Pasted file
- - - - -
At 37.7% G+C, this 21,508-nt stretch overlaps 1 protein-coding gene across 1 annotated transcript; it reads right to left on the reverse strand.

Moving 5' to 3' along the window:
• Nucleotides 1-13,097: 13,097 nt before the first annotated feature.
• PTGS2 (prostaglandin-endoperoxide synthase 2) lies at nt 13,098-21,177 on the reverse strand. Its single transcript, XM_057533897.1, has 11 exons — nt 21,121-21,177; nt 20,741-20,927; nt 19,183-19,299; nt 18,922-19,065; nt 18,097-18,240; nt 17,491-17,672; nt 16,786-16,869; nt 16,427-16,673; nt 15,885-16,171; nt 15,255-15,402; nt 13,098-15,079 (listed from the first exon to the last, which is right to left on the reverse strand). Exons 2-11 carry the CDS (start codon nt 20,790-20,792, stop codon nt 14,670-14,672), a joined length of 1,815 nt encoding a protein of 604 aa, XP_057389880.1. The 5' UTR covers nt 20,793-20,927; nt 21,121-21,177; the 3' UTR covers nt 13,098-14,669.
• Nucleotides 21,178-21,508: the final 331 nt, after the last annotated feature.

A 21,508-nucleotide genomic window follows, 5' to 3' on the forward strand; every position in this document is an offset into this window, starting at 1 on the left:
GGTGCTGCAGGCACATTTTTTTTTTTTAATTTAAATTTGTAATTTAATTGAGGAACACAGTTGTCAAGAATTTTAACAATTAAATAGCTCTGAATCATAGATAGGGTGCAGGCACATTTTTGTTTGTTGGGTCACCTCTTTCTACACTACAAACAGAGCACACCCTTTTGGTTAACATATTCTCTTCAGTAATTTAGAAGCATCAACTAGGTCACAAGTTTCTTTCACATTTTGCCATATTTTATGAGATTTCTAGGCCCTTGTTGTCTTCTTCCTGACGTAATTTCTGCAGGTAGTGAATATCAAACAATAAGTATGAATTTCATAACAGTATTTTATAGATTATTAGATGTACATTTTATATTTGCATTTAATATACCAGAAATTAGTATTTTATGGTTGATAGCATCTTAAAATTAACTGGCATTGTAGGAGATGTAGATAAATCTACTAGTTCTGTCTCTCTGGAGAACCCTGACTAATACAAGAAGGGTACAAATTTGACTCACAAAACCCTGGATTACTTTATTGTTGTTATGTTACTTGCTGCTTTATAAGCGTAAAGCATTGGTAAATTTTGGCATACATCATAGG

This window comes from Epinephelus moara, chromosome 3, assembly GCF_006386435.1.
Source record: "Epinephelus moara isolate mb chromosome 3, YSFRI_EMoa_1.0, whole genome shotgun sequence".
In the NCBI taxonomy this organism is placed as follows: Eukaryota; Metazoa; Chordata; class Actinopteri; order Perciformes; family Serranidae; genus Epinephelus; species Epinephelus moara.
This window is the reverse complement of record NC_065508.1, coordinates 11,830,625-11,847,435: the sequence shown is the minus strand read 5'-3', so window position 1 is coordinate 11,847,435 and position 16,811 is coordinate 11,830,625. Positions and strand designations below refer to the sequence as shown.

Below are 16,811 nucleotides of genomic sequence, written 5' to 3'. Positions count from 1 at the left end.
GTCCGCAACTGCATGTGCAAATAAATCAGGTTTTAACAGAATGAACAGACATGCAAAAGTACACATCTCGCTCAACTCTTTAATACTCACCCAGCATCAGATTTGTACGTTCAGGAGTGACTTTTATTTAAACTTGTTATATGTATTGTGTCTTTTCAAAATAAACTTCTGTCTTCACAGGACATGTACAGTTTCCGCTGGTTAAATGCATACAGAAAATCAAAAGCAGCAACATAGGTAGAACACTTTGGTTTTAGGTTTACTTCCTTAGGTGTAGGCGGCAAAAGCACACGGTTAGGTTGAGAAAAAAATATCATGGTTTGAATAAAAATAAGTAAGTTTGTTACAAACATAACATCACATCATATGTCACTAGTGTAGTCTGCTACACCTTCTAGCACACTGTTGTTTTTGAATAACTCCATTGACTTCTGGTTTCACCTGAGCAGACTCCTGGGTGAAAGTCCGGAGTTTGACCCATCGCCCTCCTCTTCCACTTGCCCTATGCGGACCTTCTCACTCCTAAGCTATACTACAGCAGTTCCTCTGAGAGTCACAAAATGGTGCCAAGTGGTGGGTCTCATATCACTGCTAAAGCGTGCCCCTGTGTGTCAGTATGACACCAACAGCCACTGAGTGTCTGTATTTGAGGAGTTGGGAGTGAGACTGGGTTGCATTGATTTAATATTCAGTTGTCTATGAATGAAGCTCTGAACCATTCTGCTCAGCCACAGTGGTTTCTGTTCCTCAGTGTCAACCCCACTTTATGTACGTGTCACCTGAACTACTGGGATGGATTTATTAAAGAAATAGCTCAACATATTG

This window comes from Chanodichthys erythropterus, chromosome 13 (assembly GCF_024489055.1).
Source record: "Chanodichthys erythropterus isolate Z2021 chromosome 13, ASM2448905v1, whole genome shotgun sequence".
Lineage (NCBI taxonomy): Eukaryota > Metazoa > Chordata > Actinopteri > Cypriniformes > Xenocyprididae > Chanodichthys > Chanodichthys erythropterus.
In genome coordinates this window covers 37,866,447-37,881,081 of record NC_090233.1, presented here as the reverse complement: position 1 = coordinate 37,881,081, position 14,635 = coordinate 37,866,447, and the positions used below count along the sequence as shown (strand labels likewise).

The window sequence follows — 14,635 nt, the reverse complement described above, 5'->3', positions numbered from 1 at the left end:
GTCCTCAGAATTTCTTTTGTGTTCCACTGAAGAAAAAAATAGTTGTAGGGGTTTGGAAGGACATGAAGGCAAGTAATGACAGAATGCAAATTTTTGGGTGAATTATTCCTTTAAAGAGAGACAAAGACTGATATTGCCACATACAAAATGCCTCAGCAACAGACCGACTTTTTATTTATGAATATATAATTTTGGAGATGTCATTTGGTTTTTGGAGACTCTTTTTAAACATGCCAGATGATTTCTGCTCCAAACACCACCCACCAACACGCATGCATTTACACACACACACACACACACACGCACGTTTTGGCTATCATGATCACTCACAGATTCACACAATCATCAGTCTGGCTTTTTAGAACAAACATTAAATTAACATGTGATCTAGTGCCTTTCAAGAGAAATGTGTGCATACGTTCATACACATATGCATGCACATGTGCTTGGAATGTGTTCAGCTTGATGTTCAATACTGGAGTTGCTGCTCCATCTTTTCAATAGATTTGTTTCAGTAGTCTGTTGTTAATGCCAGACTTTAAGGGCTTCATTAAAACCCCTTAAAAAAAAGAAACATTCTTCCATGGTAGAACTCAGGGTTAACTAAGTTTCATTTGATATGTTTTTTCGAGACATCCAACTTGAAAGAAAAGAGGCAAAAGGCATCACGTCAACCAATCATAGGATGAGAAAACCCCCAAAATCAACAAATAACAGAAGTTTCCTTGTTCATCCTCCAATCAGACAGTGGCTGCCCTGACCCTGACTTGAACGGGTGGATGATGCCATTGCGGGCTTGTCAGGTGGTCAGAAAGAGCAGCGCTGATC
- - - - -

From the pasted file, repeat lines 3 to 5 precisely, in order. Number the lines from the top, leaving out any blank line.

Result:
• Nucleotides 1-13,097: 13,097 nt before the first annotated feature.
• PTGS2 (prostaglandin-endoperoxide synthase 2) lies at nt 13,098-21,177 on the reverse strand. Its single transcript, XM_057533897.1, has 11 exons — nt 21,121-21,177; nt 20,741-20,927; nt 19,183-19,299; nt 18,922-19,065; nt 18,097-18,240; nt 17,491-17,672; nt 16,786-16,869; nt 16,427-16,673; nt 15,885-16,171; nt 15,255-15,402; nt 13,098-15,079 (listed from the first exon to the last, which is right to left on the reverse strand). Exons 2-11 carry the CDS (start codon nt 20,790-20,792, stop codon nt 14,670-14,672), a joined length of 1,815 nt encoding a protein of 604 aa, XP_057389880.1. The 5' UTR covers nt 20,793-20,927; nt 21,121-21,177; the 3' UTR covers nt 13,098-14,669.
• Nucleotides 21,178-21,508: the final 331 nt, after the last annotated feature.